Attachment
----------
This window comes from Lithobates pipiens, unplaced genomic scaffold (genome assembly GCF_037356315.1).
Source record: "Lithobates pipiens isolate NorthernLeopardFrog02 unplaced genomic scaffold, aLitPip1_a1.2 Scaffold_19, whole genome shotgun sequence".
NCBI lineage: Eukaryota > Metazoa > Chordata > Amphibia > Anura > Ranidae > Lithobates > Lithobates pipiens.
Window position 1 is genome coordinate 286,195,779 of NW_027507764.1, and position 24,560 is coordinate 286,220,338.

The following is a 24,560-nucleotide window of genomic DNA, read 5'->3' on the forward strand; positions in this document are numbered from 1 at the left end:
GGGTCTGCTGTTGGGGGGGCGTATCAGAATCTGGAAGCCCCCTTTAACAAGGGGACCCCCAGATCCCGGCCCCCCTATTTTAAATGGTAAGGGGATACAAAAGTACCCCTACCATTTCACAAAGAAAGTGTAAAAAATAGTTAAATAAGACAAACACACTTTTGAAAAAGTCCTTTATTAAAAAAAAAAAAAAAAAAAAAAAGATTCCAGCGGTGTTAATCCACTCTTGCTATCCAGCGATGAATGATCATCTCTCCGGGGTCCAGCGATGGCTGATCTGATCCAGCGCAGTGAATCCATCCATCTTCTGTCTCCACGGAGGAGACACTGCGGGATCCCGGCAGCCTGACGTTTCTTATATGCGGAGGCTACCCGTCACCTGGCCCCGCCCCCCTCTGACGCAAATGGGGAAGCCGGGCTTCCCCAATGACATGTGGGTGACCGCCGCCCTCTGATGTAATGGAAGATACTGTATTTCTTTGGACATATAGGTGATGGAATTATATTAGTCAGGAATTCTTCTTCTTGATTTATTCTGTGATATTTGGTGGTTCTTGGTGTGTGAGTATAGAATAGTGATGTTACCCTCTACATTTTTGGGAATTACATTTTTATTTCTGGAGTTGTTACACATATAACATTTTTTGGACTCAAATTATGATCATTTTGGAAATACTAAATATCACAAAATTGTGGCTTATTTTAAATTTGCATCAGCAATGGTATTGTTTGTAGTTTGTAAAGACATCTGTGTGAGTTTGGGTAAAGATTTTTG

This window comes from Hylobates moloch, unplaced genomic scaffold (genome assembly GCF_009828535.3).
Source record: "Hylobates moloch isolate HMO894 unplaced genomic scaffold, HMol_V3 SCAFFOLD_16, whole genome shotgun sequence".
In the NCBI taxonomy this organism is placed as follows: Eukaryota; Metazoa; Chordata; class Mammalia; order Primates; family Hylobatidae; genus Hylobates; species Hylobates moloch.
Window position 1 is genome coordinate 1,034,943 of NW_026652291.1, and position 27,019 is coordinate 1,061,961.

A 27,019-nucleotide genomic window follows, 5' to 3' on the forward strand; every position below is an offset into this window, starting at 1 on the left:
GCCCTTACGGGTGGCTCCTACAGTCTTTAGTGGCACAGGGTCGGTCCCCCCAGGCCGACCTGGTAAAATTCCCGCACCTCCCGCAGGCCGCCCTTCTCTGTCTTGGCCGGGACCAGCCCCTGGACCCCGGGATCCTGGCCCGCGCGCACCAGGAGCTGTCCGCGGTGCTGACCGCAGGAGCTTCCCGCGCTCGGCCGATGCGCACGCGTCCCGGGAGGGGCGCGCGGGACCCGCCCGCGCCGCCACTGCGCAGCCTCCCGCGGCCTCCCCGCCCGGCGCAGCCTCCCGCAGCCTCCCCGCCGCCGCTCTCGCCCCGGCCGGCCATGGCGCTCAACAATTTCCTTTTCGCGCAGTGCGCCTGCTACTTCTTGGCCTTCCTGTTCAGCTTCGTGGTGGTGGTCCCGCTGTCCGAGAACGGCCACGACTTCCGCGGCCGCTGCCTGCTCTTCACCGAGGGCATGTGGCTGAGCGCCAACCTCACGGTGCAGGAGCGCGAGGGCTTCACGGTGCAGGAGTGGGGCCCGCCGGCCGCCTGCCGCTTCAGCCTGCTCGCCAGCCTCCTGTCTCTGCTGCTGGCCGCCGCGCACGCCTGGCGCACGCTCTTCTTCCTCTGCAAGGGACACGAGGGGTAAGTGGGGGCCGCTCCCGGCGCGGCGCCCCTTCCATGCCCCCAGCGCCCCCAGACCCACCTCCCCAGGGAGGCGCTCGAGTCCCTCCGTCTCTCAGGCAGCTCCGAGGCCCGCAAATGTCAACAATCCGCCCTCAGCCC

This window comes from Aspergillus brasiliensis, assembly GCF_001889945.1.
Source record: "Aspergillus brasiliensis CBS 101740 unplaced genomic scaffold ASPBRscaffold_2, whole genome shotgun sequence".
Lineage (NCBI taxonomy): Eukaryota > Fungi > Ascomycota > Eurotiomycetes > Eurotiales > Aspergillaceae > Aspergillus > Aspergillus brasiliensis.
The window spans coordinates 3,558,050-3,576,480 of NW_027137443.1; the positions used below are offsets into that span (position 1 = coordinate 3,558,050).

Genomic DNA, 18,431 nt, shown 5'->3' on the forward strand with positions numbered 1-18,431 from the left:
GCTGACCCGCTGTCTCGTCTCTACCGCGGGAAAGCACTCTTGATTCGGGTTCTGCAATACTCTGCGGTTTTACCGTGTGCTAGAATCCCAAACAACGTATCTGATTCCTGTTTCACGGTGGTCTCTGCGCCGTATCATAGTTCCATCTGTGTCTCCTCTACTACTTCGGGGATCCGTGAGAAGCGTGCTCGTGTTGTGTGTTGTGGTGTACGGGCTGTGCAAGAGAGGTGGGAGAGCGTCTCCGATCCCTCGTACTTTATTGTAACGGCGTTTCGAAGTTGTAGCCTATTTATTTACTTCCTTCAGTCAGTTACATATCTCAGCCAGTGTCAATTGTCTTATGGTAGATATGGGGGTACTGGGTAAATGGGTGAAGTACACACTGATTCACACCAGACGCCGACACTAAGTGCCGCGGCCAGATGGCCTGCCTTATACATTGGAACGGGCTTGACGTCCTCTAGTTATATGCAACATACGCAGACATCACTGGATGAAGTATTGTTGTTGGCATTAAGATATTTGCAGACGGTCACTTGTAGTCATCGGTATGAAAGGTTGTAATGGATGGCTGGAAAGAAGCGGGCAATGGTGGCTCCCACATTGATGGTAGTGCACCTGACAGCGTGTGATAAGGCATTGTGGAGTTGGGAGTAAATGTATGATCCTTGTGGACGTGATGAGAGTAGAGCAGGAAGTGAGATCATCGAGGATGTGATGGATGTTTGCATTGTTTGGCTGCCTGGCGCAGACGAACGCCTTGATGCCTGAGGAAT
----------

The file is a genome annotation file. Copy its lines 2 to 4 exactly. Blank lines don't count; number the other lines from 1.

Source record: "Lithobates pipiens isolate NorthernLeopardFrog02 unplaced genomic scaffold, aLitPip1_a1.2 Scaffold_19, whole genome shotgun sequence".
NCBI lineage: Eukaryota > Metazoa > Chordata > Amphibia > Anura > Ranidae > Lithobates > Lithobates pipiens.
Window position 1 is genome coordinate 286,195,779 of NW_027507764.1, and position 24,560 is coordinate 286,220,338.